Featured Artist: Jerome Gordon — Playing with Usher and Pope Francis
BY PAKSY PLACKIS-CHENG
impactmania caught up with Jerome Gordon who just returned home from Los Angeles, where he worked on Finding Dory.
As a studio artist, Gordon has played on Frozen, Star Trek Into Darkness, Dawn of the Planet of the Apes, The Help, and Saving Mr. Banks. Gordon has also performed with the New World Symphony, Los Angeles Philharmonic, and the Santa Barbara Symphony. He has been part of Celine Dion’s band since the show started in Las Vegas. We asked Jerome Gordon what the difference is playing with Usher and Pope Francis.
Why the viola?
In 6th grade, I was assigned in band to the saxophone. Before we actually started on the instrument, my schedule changed. I got put in strings. All the girls are picking violin. I looked at the bass, and I was thinking I am not carrying that thing back and forth from home to school.
Then the cello you have to play between your legs, and we’re already making fun of those kids. And then there was the viola. It was kind of like, nobody really paid any attention to it; it was just sort of there. It was like the other thing. So I said, “Okay, I’ll play that, sure.” [Laughs]
When did you realize that this is it — I’m going to be a musician?
College. It wasn’t until late. I didn’t come from a family of musicians, so it was very foreign to be a professional musician. People sing in church and have [music] appreciation, but it wasn’t like you were going to do this for a living.
I went to Northwestern; I got a degree in music business, as well. I had an internship with the Chicago Symphony when I was there. I went to Kellogg School of Management. It wasn’t until after that I was gonna audition for graduate schools and I said: “Okay, I have to decide.”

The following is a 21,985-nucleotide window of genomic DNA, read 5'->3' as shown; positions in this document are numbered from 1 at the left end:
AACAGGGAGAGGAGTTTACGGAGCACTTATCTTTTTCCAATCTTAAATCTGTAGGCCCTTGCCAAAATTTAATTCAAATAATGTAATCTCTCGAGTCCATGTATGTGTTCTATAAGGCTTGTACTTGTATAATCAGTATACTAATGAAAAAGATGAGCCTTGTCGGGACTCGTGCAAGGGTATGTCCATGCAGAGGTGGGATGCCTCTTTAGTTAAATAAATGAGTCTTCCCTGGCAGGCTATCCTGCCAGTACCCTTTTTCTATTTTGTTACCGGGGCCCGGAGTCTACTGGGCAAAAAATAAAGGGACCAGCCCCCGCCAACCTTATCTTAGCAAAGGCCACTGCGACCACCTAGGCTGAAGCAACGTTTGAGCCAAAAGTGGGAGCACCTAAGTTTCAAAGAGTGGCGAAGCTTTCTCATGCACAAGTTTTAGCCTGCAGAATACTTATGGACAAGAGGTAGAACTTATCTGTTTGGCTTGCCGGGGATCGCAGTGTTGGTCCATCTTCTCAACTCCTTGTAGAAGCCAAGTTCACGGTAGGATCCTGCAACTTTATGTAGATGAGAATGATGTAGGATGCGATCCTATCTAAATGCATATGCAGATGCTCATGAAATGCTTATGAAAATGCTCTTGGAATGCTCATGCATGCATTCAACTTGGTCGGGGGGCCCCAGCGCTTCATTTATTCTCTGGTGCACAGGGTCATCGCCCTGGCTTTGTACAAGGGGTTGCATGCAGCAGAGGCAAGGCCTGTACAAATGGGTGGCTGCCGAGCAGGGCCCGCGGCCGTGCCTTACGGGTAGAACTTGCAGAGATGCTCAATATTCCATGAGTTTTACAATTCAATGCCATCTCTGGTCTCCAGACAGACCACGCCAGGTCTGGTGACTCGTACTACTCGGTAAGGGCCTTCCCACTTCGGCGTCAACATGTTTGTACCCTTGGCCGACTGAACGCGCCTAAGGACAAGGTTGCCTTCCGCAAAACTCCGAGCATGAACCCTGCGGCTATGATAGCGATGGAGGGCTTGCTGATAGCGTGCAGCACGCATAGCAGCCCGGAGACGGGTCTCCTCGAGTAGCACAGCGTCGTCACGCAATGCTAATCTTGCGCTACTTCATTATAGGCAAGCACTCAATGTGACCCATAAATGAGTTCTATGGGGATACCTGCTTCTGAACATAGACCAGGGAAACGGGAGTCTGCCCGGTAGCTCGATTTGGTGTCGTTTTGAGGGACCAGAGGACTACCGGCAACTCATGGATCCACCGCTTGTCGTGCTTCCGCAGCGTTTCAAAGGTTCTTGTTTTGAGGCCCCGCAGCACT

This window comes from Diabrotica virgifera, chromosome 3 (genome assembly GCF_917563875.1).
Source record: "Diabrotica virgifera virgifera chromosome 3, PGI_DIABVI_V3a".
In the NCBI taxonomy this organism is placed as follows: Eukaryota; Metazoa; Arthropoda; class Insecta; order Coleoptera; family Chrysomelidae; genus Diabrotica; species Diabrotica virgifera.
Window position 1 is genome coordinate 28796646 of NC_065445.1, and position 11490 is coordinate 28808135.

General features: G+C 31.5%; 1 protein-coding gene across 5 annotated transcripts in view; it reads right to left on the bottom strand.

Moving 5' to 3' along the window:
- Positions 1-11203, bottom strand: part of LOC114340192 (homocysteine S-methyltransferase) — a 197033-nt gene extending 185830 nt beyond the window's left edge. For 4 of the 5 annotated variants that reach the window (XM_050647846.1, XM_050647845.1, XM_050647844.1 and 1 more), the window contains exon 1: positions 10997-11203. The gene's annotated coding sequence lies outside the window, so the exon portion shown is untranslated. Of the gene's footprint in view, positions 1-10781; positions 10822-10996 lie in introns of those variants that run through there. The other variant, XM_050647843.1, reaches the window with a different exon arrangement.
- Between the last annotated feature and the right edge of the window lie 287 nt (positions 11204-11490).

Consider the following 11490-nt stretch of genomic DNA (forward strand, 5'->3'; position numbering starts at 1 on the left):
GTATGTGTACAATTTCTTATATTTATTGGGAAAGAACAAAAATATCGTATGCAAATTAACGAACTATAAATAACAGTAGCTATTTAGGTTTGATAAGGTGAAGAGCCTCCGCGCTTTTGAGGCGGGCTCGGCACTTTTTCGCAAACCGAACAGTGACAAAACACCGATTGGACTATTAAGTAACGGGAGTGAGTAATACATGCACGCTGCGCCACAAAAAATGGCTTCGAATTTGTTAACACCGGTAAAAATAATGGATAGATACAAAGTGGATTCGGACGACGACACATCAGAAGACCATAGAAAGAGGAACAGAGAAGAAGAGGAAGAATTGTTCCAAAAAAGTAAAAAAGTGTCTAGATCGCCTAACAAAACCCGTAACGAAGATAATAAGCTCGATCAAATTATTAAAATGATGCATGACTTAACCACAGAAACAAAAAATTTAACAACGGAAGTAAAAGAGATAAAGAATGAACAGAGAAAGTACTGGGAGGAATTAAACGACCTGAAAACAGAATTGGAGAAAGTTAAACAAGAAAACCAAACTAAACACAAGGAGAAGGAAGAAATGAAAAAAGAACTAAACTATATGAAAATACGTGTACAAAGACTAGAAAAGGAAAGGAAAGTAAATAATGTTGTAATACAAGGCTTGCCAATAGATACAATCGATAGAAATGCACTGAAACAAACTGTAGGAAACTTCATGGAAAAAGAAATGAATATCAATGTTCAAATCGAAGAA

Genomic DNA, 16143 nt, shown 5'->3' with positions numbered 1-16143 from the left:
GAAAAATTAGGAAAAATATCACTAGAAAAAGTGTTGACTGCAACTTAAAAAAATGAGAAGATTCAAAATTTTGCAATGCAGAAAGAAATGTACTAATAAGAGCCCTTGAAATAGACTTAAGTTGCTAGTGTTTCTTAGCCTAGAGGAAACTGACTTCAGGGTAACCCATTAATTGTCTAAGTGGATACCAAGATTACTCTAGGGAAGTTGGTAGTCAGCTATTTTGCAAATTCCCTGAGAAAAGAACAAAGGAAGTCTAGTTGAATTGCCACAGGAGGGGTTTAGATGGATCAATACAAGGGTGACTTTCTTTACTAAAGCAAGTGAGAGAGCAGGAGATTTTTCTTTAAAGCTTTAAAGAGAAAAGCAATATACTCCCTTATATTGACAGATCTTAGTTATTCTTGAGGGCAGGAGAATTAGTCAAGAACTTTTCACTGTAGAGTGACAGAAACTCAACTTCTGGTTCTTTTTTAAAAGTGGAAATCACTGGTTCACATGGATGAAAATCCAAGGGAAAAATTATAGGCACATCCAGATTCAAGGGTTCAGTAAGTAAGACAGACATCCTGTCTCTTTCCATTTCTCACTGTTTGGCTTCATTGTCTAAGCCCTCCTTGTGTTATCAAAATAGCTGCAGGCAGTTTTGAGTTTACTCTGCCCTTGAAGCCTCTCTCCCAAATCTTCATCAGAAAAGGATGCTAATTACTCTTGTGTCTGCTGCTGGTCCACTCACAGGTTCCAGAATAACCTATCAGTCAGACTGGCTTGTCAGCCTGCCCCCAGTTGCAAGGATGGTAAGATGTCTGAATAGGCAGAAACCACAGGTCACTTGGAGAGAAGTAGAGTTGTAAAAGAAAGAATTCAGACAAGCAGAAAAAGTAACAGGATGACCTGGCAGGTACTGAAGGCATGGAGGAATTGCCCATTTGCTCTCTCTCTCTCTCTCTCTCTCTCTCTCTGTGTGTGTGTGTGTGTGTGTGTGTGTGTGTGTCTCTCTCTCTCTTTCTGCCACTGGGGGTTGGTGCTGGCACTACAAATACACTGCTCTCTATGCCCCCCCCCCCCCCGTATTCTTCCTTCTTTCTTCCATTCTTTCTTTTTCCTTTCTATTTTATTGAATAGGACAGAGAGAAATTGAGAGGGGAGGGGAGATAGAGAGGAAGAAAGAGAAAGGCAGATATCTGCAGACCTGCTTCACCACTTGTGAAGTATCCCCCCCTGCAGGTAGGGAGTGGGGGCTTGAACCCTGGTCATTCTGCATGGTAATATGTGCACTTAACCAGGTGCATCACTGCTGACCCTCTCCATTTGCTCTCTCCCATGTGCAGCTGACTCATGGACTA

There was a chance you would have been running an orchestra?
Possibly. Even when I went to New York String Academy in New York, which is an intensive, almost two-week program, I’d met with Frank Solomon, who’s a big agent. Even that, going to a music academy and then finding the one entertainment lawyer… I guess I was just scared to commit.
I realized what that kind of world would be like. I realized I like performing. It was between Northwestern and Brown; I was probably doing something like entertainment law or entertainment management.
I think the biggest difference for me was the reception, the audience. When you play for a big pop artist — not to belittle it — it’s sort of a superficial kind of fascination. They love the person, maybe their music touches them because it reminds them of this breakup and it helped them through this time, which is a real emotion.
When you’re playing for the Pope, and people are screaming, running at full speed to see the Pope mobile… But, beneath that is this fundamental belief that the Pope represents. You can see that it runs deeper than just going to a concert and wanting to rip Usher’s shirt off.
It was the biggest crowd I’ve ever played for; it was 25,000 people at the Catholic University of America. So I think the biggest difference is what the artist represents. I use that term artist loosely. What the person represents.